The Untold Story of the Engineers, Visionaries and Trailblazers Who Created the American Superhighways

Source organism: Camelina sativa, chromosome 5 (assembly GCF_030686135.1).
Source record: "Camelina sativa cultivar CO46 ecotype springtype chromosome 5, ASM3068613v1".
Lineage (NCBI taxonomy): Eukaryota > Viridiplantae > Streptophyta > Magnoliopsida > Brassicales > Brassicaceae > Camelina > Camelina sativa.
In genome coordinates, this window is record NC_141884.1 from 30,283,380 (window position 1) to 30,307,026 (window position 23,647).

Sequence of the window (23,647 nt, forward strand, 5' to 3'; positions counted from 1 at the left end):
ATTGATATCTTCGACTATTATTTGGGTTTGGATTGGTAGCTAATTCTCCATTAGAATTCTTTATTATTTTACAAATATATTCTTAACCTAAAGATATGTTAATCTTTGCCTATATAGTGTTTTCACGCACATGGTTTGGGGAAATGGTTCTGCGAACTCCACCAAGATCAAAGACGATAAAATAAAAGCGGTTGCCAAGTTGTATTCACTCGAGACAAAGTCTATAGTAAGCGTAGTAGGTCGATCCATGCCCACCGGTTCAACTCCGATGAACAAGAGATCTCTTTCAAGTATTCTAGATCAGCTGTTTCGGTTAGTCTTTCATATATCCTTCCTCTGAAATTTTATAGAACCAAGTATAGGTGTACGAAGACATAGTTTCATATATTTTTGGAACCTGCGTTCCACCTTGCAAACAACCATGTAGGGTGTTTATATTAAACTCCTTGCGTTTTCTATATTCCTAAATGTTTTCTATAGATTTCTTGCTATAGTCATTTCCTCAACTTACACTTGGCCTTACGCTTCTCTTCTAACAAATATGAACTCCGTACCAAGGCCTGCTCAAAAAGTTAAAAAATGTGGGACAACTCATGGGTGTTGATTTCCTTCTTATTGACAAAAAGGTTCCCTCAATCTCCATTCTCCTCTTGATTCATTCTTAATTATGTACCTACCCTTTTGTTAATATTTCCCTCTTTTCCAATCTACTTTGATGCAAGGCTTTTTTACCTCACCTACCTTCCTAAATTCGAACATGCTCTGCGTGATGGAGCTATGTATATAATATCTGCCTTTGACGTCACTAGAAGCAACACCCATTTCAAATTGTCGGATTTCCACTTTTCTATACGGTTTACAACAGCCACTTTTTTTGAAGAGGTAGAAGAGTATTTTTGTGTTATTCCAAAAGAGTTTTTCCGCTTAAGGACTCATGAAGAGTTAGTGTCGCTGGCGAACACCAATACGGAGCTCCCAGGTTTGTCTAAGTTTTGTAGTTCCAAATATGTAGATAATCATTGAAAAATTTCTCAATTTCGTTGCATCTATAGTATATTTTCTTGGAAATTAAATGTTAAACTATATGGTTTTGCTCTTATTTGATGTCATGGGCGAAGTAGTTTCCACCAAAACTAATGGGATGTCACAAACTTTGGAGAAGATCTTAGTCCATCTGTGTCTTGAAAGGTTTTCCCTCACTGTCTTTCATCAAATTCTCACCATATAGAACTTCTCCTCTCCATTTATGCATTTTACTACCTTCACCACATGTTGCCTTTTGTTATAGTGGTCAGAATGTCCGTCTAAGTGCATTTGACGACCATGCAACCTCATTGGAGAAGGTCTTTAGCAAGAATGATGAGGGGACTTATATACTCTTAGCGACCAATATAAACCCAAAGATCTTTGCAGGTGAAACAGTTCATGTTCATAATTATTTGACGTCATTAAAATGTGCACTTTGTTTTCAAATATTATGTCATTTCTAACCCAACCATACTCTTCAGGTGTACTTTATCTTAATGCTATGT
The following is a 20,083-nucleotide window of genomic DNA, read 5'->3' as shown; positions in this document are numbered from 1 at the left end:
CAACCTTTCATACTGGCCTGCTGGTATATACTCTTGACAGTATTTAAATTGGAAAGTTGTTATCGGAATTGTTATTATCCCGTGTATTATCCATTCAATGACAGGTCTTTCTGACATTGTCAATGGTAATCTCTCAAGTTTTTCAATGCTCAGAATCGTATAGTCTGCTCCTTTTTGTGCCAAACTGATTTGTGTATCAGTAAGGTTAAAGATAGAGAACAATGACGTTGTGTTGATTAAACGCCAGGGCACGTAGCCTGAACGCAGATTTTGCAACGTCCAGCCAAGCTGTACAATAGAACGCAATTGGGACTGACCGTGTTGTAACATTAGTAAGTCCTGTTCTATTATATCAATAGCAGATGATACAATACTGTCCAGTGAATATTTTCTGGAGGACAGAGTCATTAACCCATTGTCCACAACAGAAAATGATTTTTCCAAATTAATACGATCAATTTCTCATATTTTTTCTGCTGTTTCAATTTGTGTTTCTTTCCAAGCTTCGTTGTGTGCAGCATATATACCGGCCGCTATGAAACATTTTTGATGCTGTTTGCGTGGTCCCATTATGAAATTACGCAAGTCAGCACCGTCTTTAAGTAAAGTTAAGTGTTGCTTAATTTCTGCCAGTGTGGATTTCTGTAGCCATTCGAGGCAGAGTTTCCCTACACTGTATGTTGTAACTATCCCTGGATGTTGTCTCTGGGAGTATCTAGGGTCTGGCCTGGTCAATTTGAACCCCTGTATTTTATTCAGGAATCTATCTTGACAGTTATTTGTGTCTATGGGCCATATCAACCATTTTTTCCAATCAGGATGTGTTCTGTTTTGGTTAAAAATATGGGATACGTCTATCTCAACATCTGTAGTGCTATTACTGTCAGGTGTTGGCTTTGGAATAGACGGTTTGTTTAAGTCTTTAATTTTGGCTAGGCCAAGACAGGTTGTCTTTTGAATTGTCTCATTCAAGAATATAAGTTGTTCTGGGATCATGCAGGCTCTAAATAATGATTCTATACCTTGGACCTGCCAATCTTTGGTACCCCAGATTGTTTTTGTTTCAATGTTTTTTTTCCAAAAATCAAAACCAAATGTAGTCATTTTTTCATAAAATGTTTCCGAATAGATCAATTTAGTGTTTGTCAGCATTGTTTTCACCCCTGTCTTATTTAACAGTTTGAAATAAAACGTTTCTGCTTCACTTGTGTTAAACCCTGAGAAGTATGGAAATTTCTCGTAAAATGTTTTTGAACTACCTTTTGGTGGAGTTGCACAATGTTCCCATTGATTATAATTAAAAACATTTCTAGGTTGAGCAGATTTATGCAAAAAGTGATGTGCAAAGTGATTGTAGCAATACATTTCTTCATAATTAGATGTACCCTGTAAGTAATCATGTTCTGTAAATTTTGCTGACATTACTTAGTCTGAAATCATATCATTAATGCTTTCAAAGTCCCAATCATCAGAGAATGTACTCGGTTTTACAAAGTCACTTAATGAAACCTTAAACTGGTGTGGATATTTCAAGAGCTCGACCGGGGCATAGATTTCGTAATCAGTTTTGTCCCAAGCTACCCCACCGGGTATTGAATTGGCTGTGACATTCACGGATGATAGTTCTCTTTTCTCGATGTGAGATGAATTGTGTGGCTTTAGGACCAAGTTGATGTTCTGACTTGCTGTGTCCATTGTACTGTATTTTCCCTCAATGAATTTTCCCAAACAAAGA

The Big Roads I was overdue for a road trip. It had been years since I'd last embraced that most cherished of American freedoms: to slide behind the wheel of a car equipped with a good stereo and comfortable seats, and head out into the country, beholden to no particular route, no timetable; to grow inured to the road, the thrum of the tires, the warbling silence and thuds of a big truck's slipstream, the whistle of hot summer past the windows. To live off the contents of a cooler on the floorboards and whatever sustenance the road happened to offer. It had to be a long trip, as it might be years before I got another, so I decided to go west, all the way west, through a thousand towns and across the great sweep of farm and forest and desert and windblown high plain that waited between home and the Pacific. We'd take back roads, I told my daughter, the two-laners of generations past. We'd drive with the windows down so that we could smell the tar of mid-July blacktop, hear the corn's rustle, holler at grazing cows. We'd drive for just a few hours a day, and slow enough to study the sights, immerse ourselves in wherever we were and remember it afterward. We'd make few plans; we'd stop when we were hungry, when we tired, and wherever caught our fancy. We'd make a circle of the Lower Forty-eight, first on the old Lincoln Highway, America's Main Street, a ribbon of pavement twisting through twelve states, New York at one end, San Francisco at the other, few big cities between. Then we'd hug the California coast to Los Angeles and turn back east through the desert. "It'll be great," I told her. "A month on the road, seeing the entire country. Just you and me." Saylor greeted this uncertainly. "Well, I guess," she finally replied. "Can I bring a friend?" So we were three: a single father of forty-seven and two sixth-grade girls in a rented Chrysler minivan, its hatch crammed with tents, sleeping bags, a dozen stuffed animals, and enough T-shirts and shorts for the ladies to execute four wardrobe changes before each day's lunch. We joined the Lincoln in southern Pennsylvania. Soon after, we came upon a silent gathering of bikers next to the field where a United Airlines jet went down on 9/11, and after paying our respects stumbled into a blinding thunderstorm out of Buckstown. That evening we caught an Independence Day concert in the heart of Ligonier. We stuck to the old road into Pittsburgh, crawling from one stoplight to the next amid auto-parts stores and no-tell motels and car washes and timeworn bowling alleys, the air dark with diesel smoke. We passed crumbling factories, crossed into Ohio, stayed true to the Lincoln's original path on narrow lanes through Bucyrus and Upper Sandusky, Ada and Delphos. In Indiana the highway bent northward to shadow the Michigan line; along the way, it cut through South Bend and came within genuflecting range of Touchdown Jesus and the shuttered Studebaker works. It grazed Chicago, close enough to capture traffic but little else of the city. We entered a cornfield near the Mississippi and didn't leave it until Omaha. The girls passed the hours begging me to stop the minivan to buy them clothes, or candy, or more stuffed animals, and writing notes to each other when I refused. They adopted mock Swedish personas and spoke in what they imagined to be Swedish accents across entire states. They complained that they were bored. Out in the great plains of western Nebraska, I mired the minivan in soft sand and we spent two hours vainly trying to dig it out before a kindhearted local offered a tow. A couple of hours later, stopping for ice cream, we encountered a stranger so odd and menacing that I kept an eye on the rearview for an hour after. We explored Buffalo Bill's ranch in North Platte. Communed with wild horses on a windswept and dusty government preserve. Wandered a Boot Hill studded with the graves of the overly bold. It was a short way west of there, a week into the drive, a point at which I could recite the lyrics of every song in the Backstreet Boys' repertoire, that I decided we'd no longer stick to the original highway. The Lincoln coincided with U.S. 30 except where a grain elevator or water tower marked a town's approach; there, it usually veered onto narrow blacktop-often as not named "Lincoln Way," straddled by ditches, and the province of sagging pickups and rusted Detroit iron-to dogleg through the settlement's gut. Ages before, the main highway had been shifted to bypass these prairie burgs, and their reliable sameness (Main Street of post office, hardware store, small grocery, consignment shop, long-closed bank) came to seem a forgettable delay next to Route 30's straight-ahead ease and speed. So we took up the newer Lincoln, the straightened and wider Lincoln, and pressed up the slow-rising prairie toward the Continental Divide. The towns slid by a half mile beyond the shoulder, behind smatterings of low-roofed stores and diners that had moved off Main Street to lure the bypass's passersby. In places, we could see that we traveled the middle of three parallel highways. The old Lincoln wriggled off to our right, narrow and slow; we drove its bigger and less cluttered offspring; and away to the left, across miles of rolling pastureland, ran U.S. 30's own successor, Interstate 80, four lanes of smooth concrete, its speeding semitrailers unfettered by cross traffic or slowpoke tractors, by blind driveways or train tracks. It materialized only briefly before the terrain would rise to block our view, but those glimpses made plain that its pilgrims, windshields and chrome flashing in the sunshine, were moving with a speed and purpose that made our own seem puny. On the old Lincoln, we'd tooled along. On U.S. 30, we toured. On I-80, folks were hauling ass. In Wyoming, 30 and the old Lincoln peeled away from the interstate and struck north as one, trundling across ridges of dinosaur bone and petrified forest into Medicine Bow. The town was a fossil itself, littered with tumbledown filling stations and abandoned motels, their doors agape, roofs staved, parking lots colonized by waist-high weeds-signals, fast fading, that this once was an important wayside on an important way. We curved with the blacktop back to the south and outside Rawlins found that the Lincoln and 30 fused with the interstate, that the newer road's concrete had been laid right overtop its forebears. For the first time since leaving home, I steered the minivan up an interstate ramp. The following few hours were downright relaxing. Cruise control set at seventy- five. A couple of fingers on the wheel. Pavement hard and even. Lanes a dozen feet wide, crisply marked and flanked by broad shoulders. Forward visibility of a half mile, minimum, and on most stretches many times that. No grades that required the minivan to downshift. No intersections, no roaming cattle, no oncoming cars; after two thousand miles on lesser roads, I-80 seemed well ordered, safe, and so, so easy. We spent six days in California before turning for home, and it was on interstates-15, 40, 81, and 64-that we covered most of the distance. Had we pushed it, and not very hard, we could have gone ocean to ocean in five days. Back home, I made a surprising discovery as I pored through the digital pictures I'd taken during our month away: I'd snapped hundreds, but only a handful on days we'd traveled by interstate. Wyoming was a blank west of Rawlins, as was Arizona aside from the Grand Canyon. New Mexico? Two pictures of our campsite near Grants. Arkansas was unchronicled; the same went for Tennessee, North Carolina, and Virginia. What's more, I found that while I could conjure up scores of mental snapshots of miniscule towns and interesting sights from my hours behind the wheel, I'd logged almost all of them while driving back roads. I could recall Franklin Grove, Illinois, and the bridge over the Mississippi in Clinton, Iowa, and the quiltwork of farms east of Lima, Ohio, in great detail. Remembered Nevada, Iowa (which a sign at the city limits proclaimed the "26th best small town in America"), and Cozad, Nebraska (where the Lincoln was spanned by a banner marking the hundredth meridian), and cresting a steep mountain pass at the edge of Austin, Nevada, in the silver-blue early morning, on an empty stretch of U.S. 50 that Life magazine nicknamed the "Loneliest Road in America." I could especially reconstruct our passage over the Great Salt Lake Desert on two hundred miles of narrow gravel-a traverse on which we saw three vehicles coming the other way in two whole days and passed hour on hour surrounded by sagebrush, shimmering salt crystal, bounding antelope, and an eerie silence broken only by the girls' worries that we'd be eaten by mountain lions. Pennsylvania Dutch barnyards, misty Allegheny hollows, the endless green of corn on the rise-all that came back to me with sharp-edged clarity. But the thousands of miles we'd made on the interstates were a blur of far vaguer impressions. I could not call to mind any specific image of New Mexico, or of west Texas, or of the steamy Mississippi bottomlands. Had we really driven through Little Rock and Nashville? We had, we must have, but I couldn't say much about either. The minivan's windshield became a proscenium through which we watched the countryside pass without actually experiencing it; we were in it, but not of it. Mind you, that's not a complaint. I knew what we'd get when I turned up the ramp, and the interstates delivered. They carried us without incident, without drama. They offered up food and lodging with minimal fuss. They carved the shortest path all the way home. And we made very good time.